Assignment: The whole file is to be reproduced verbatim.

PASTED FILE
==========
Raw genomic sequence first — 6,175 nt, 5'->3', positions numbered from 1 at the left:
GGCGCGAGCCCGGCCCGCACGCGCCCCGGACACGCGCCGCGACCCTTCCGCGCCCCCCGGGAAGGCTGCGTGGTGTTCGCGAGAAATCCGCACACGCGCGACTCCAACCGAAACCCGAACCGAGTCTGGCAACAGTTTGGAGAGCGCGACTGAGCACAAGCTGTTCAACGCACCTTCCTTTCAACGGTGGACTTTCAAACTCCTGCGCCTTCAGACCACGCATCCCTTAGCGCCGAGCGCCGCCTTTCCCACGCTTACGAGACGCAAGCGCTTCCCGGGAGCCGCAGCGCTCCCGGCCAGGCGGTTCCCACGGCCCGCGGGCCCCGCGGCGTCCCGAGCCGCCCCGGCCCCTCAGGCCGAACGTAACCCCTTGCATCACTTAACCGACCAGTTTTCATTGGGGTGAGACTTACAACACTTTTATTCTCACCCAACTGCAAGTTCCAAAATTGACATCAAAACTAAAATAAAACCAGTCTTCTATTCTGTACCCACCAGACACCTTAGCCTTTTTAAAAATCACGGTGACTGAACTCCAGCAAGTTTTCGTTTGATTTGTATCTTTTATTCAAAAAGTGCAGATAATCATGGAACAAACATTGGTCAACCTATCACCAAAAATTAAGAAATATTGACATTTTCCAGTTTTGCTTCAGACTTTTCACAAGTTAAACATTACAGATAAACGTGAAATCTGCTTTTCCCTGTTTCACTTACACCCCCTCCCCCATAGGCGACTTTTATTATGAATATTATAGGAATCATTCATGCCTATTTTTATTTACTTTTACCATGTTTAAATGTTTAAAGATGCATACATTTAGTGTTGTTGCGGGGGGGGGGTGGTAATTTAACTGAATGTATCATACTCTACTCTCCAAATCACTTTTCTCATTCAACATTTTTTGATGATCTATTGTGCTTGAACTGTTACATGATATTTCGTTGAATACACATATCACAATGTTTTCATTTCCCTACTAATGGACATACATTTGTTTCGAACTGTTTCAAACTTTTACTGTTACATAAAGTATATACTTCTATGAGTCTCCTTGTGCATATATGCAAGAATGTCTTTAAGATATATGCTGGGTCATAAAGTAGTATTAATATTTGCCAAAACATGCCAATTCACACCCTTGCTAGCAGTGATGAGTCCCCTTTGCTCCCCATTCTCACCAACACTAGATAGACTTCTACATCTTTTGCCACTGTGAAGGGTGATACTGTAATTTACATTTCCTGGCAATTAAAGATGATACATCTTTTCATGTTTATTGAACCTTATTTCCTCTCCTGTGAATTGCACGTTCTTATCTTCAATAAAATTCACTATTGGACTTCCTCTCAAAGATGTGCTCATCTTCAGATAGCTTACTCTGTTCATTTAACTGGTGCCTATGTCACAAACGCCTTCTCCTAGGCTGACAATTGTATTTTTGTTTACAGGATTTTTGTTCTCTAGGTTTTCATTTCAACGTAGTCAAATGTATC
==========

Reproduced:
Raw genomic sequence first — 6,175 nt, 5'->3', positions numbered from 1 at the left:
GGCGCGAGCCCGGCCCGCACGCGCCCCGGACACGCGCCGCGACCCTTCCGCGCCCCCCGGGAAGGCTGCGTGGTGTTCGCGAGAAATCCGCACACGCGCGACTCCAACCGAAACCCGAACCGAGTCTGGCAACAGTTTGGAGAGCGCGACTGAGCACAAGCTGTTCAACGCACCTTCCTTTCAACGGTGGACTTTCAAACTCCTGCGCCTTCAGACCACGCATCCCTTAGCGCCGAGCGCCGCCTTTCCCACGCTTACGAGACGCAAGCGCTTCCCGGGAGCCGCAGCGCTCCCGGCCAGGCGGTTCCCACGGCCCGCGGGCCCCGCGGCGTCCCGAGCCGCCCCGGCCCCTCAGGCCGAACGTAACCCCTTGCATCACTTAACCGACCAGTTTTCATTGGGGTGAGACTTACAACACTTTTATTCTCACCCAACTGCAAGTTCCAAAATTGACATCAAAACTAAAATAAAACCAGTCTTCTATTCTGTACCCACCAGACACCTTAGCCTTTTTAAAAATCACGGTGACTGAACTCCAGCAAGTTTTCGTTTGATTTGTATCTTTTATTCAAAAAGTGCAGATAATCATGGAACAAACATTGGTCAACCTATCACCAAAAATTAAGAAATATTGACATTTTCCAGTTTTGCTTCAGACTTTTCACAAGTTAAACATTACAGATAAACGTGAAATCTGCTTTTCCCTGTTTCACTTACACCCCCTCCCCCATAGGCGACTTTTATTATGAATATTATAGGAATCATTCATGCCTATTTTTATTTACTTTTACCATGTTTAAATGTTTAAAGATGCATACATTTAGTGTTGTTGCGGGGGGGGGGTGGTAATTTAACTGAATGTATCATACTCTACTCTCCAAATCACTTTTCTCATTCAACATTTTTTGATGATCTATTGTGCTTGAACTGTTACATGATATTTCGTTGAATACACATATCACAATGTTTTCATTTCCCTACTAATGGACATACATTTGTTTCGAACTGTTTCAAACTTTTACTGTTACATAAAGTATATACTTCTATGAGTCTCCTTGTGCATATATGCAAGAATGTCTTTAAGATATATGCTGGGTCATAAAGTAGTATTAATATTTGCCAAAACATGCCAATTCACACCCTTGCTAGCAGTGATGAGTCCCCTTTGCTCCCCATTCTCACCAACACTAGATAGACTTCTACATCTTTTGCCACTGTGAAGGGTGATACTGTAATTTACATTTCCTGGCAATTAAAGATGATACATCTTTTCATGTTTATTGAACCTTATTTCCTCTCCTGTGAATTGCACGTTCTTATCTTCAATAAAATTCACTATTGGACTTCCTCTCAAAGATGTGCTCATCTTCAGATAGCTTACTCTGTTCATTTAACTGGTGCCTATGTCACAAACGCCTTCTCCTAGGCTGACAATTGTATTTTTGTTTACAGGATTTTTGTTCTCTAGGTTTTCATTTCAACGTAGTCAAATGTATC